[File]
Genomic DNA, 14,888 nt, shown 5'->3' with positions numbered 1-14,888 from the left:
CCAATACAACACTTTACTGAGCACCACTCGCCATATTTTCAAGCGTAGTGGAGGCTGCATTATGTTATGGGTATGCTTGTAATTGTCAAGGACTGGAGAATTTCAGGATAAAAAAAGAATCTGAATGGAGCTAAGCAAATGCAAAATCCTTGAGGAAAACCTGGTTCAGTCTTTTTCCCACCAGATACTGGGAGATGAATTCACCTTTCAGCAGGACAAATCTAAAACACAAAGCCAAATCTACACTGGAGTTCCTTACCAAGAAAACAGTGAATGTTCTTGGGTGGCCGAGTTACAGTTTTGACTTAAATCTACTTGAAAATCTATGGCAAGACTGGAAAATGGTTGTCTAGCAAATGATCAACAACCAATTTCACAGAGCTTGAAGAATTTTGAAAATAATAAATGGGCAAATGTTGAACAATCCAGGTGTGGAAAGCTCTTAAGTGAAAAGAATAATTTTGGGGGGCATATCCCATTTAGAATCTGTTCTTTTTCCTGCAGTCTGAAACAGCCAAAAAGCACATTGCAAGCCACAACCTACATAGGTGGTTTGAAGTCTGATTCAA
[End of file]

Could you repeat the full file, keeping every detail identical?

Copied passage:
Genomic DNA, 14,888 nt, shown 5'->3' with positions numbered 1-14,888 from the left:
CCAATACAACACTTTACTGAGCACCACTCGCCATATTTTCAAGCGTAGTGGAGGCTGCATTATGTTATGGGTATGCTTGTAATTGTCAAGGACTGGAGAATTTCAGGATAAAAAAAGAATCTGAATGGAGCTAAGCAAATGCAAAATCCTTGAGGAAAACCTGGTTCAGTCTTTTTCCCACCAGATACTGGGAGATGAATTCACCTTTCAGCAGGACAAATCTAAAACACAAAGCCAAATCTACACTGGAGTTCCTTACCAAGAAAACAGTGAATGTTCTTGGGTGGCCGAGTTACAGTTTTGACTTAAATCTACTTGAAAATCTATGGCAAGACTGGAAAATGGTTGTCTAGCAAATGATCAACAACCAATTTCACAGAGCTTGAAGAATTTTGAAAATAATAAATGGGCAAATGTTGAACAATCCAGGTGTGGAAAGCTCTTAAGTGAAAAGAATAATTTTGGGGGGCATATCCCATTTAGAATCTGTTCTTTTTCCTGCAGTCTGAAACAGCCAAAAAGCACATTGCAAGCCACAACCTACATAGGTGGTTTGAAGTCTGATTCAA